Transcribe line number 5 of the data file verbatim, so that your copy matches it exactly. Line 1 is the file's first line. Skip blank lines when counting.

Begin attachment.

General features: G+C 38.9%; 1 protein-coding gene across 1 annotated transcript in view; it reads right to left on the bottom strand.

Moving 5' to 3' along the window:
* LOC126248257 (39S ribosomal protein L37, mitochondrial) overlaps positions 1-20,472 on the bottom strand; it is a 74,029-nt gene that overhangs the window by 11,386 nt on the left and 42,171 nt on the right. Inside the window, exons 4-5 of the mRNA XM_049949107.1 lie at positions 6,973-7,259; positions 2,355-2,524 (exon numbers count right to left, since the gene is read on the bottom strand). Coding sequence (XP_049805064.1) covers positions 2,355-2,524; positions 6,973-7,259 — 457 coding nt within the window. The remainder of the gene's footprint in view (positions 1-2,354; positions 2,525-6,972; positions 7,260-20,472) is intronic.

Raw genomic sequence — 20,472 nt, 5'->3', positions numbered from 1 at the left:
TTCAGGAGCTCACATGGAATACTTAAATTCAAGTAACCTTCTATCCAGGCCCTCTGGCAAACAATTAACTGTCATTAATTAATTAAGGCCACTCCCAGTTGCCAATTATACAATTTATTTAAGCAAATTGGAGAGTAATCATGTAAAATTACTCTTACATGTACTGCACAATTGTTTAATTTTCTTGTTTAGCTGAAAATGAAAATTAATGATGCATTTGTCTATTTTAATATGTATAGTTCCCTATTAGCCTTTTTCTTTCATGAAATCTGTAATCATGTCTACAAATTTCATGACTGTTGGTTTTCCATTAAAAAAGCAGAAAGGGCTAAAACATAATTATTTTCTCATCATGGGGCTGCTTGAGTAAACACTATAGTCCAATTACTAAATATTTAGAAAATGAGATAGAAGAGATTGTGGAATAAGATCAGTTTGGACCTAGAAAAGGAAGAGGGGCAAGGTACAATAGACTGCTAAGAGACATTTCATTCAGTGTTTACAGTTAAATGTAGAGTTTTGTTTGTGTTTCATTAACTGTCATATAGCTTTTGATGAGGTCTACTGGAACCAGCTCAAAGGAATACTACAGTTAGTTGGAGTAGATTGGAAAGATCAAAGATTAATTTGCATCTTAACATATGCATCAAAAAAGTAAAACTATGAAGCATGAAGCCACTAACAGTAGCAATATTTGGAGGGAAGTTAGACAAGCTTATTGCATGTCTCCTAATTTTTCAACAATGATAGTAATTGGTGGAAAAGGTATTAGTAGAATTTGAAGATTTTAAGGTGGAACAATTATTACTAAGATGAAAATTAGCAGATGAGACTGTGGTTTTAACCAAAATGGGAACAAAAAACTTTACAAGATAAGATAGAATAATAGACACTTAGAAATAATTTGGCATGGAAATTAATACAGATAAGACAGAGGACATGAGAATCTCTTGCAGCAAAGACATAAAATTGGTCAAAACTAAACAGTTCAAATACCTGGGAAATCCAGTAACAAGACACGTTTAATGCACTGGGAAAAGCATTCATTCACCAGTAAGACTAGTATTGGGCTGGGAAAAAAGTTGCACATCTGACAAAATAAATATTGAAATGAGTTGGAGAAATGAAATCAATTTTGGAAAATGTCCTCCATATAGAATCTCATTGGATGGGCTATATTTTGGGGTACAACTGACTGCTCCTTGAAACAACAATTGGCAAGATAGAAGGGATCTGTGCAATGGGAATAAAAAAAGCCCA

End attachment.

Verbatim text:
TTCAGGAGCTCACATGGAATACTTAAATTCAAGTAACCTTCTATCCAGGCCCTCTGGCAAACAATTAACTGTCATTAATTAATTAAGGCCACTCCCAGTTGCCAATTATACAATTTATTTAAGCAAATTGGAGAGTAATCATGTAAAATTACTCTTACATGTACTGCACAATTGTTTAATTTTCTTGTTTAGCTGAAAATGAAAATTAATGATGCATTTGTCTATTTTAATATGTATAGTTCCCTATTAGCCTTTTTCTTTCATGAAATCTGTAATCATGTCTACAAATTTCATGACTGTTGGTTTTCCATTAAAAAAGCAGAAAGGGCTAAAACATAATTATTTTCTCATCATGGGGCTGCTTGAGTAAACACTATAGTCCAATTACTAAATATTTAGAAAATGAGATAGAAGAGATTGTGGAATAAGATCAGTTTGGACCTAGAAAAGGAAGAGGGGCAAGGTACAATAGACTGCTAAGAGACATTTCATTCAGTGTTTACAGTTAAATGTAGAGTTTTGTTTGTGTTTCATTAACTGTCATATAGCTTTTGATGAGGTCTACTGGAACCAGCTCAAAGGAATACTACAGTTAGTTGGAGTAGATTGGAAAGATCAAAGATTAATTTGCATCTTAACATATGCATCAAAAAAGTAAAACTATGAAGCATGAAGCCACTAACAGTAGCAATATTTGGAGGGAAGTTAGACAAGCTTATTGCATGTCTCCTAATTTTTCAACAATGATAGTAATTGGTGGAAAAGGTATTAGTAGAATTTGAAGATTTTAAGGTGGAACAATTATTACTAAGATGAAAATTAGCAGATGAGACTGTGGTTTTAACCAAAATGGGAACAAAAAACTTTACAAGATAAGATAGAATAATAGACACTTAGAAATAATTTGGCATGGAAATTAATACAGATAAGACAGAGGACATGAGAATCTCTTGCAGCAAAGACATAAAATTGGTCAAAACTAAACAGTTCAAATACCTGGGAAATCCAGTAACAAGACACGTTTAATGCACTGGGAAAAGCATTCATTCACCAGTAAGACTAGTATTGGGCTGGGAAAAAAGTTGCACATCTGACAAAATAAATATTGAAATGAGTTGGAGAAATGAAATCAATTTTGGAAAATGTCCTCCATATAGAATCTCATTGGATGGGCTATATTTTGGGGTACAACTGACTGCTCCTTGAAACAACAATTGGCAAGATAGAAGGGATCTGTGCAATGGGAATAAAAAAAGCCCA